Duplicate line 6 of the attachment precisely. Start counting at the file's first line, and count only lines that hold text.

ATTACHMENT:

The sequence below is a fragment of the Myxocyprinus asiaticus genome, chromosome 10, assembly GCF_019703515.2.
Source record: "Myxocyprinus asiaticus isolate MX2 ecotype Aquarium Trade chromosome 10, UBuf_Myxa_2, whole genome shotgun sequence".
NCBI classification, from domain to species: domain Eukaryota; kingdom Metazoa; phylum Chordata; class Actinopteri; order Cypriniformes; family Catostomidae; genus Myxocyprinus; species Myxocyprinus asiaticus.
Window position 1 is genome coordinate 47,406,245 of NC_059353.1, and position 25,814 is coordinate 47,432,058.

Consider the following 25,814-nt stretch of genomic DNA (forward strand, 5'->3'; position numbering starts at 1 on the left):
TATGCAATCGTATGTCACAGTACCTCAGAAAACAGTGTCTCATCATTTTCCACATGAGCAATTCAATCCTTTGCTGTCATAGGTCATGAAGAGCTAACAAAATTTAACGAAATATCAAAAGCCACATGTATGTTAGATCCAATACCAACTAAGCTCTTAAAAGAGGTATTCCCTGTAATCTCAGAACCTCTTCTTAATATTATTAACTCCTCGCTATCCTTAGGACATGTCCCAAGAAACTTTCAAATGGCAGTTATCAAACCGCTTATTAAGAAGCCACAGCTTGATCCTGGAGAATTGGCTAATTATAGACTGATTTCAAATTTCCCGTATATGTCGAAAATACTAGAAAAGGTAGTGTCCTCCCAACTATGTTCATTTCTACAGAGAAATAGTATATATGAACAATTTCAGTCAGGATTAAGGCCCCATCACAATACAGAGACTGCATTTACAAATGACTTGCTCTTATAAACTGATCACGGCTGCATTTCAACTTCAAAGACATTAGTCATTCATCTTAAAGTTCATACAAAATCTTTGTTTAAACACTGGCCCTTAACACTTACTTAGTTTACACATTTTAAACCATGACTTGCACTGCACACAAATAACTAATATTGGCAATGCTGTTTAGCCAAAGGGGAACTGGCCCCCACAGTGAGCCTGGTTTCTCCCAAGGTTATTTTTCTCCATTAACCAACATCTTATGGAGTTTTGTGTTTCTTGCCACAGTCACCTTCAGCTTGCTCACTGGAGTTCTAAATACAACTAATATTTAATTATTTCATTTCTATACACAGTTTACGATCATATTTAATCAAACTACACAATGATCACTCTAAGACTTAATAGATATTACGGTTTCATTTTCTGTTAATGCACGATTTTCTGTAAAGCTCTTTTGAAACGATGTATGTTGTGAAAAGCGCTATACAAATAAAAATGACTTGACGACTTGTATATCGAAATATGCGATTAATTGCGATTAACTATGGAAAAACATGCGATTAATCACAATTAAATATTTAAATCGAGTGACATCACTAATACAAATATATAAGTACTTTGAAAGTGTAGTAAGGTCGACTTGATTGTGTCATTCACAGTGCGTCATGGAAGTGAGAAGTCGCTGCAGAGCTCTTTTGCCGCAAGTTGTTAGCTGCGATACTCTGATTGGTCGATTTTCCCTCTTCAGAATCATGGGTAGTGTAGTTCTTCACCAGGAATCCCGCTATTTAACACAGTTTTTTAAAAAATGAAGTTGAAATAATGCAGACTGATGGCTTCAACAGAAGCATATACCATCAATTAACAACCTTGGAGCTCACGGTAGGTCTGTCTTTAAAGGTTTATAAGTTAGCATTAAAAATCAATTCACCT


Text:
TATGCAATCGTATGTCACAGTACCTCAGAAAACAGTGTCTCATCATTTTCCACATGAGCAATTCAATCCTTTGCTGTCATAGGTCATGAAGAGCTAACAAAATTTAACGAAATATCAAAAGCCACATGTATGTTAGATCCAATACCAACTAAGCTCTTAAAAGAGGTATTCCCTGTAATCTCAGAACCTCTTCTTAATATTATTAACTCCTCGCTATCCTTAGGACATGTCCCAAGAAACTTTCAAATGGCAGTTATCAAACCGCTTATTAAGAAGCCACAGCTTGATCCTGGAGAATTGGCTAATTATAGACTGATTTCAAATTTCCCGTATATGTCGAAAATACTAGAAAAGGTAGTGTCCTCCCAACTATGTTCATTTCTACAGAGAAATAGTATATATGAACAATTTCAGTCAGGATTAAGGCCCCATCACAATACAGAGACTGCATTTACAAATGACTTGCTCTTATAAACTGATCACGGCTGCATTTCAACTTCAAAGACATTAGTCATTCATCTTAAAGTTCATACAAAATCTTTGTTTAAACACTGGCCCTTAACACTTACTTAGTTTACACATTTTAAACCATGACTTGCACTGCACACAAATAACTAATATTGGCAATGCTGTTTAGCCAAAGGGGAACTGGCCCCCACAGTGAGCCTGGTTTCTCCCAAGGTTATTTTTCTCCATTAACCAACATCTTATGGAGTTTTGTGTTTCTTGCCACAGTCACCTTCAGCTTGCTCACTGGAGTTCTAAATACAACTAATATTTAATTATTTCATTTCTATACACAGTTTACGATCATATTTAATCAAACTACACAATGATCACTCTAAGACTTAATAGATATTACGGTTTCATTTTCTGTTAATGCACGATTTTCTGTAAAGCTCTTTTGAAACGATGTATGTTGTGAAAAGCGCTATACAAATAAAAATGACTTGACGACTTGTATATCGAAATATGCGATTAATTGCGATTAACTATGGAAAAACATGCGATTAATCACAATTAAATATTTAAATCGAGTGACATCACTAATACAAATATATAAGTACTTTGAAAGTGTAGTAAGGTCGACTTGATTGTGTCATTCACAGTGCGTCATGGAAGTGAGAAGTCGCTGCAGAGCTCTTTTGCCGCAAGTTGTTAGCTGCGATACTCTGATTGGTCGATTTTCCCTCTTCAGAATCATGGGTAGTGTAGTTCTTCACCAGGAATCCCGCTATTTAACACAGTTTTTTAAAAAATGAAGTTGAAATAATGCAGACTGATGGCTTCAACAGAAGCATATACCATCAATTAACAACCTTGGAGCTCACGGTAGGTCTGTCTTTAAAGGTTTATAAGTTAGCATTAAAAATCAATTCACCT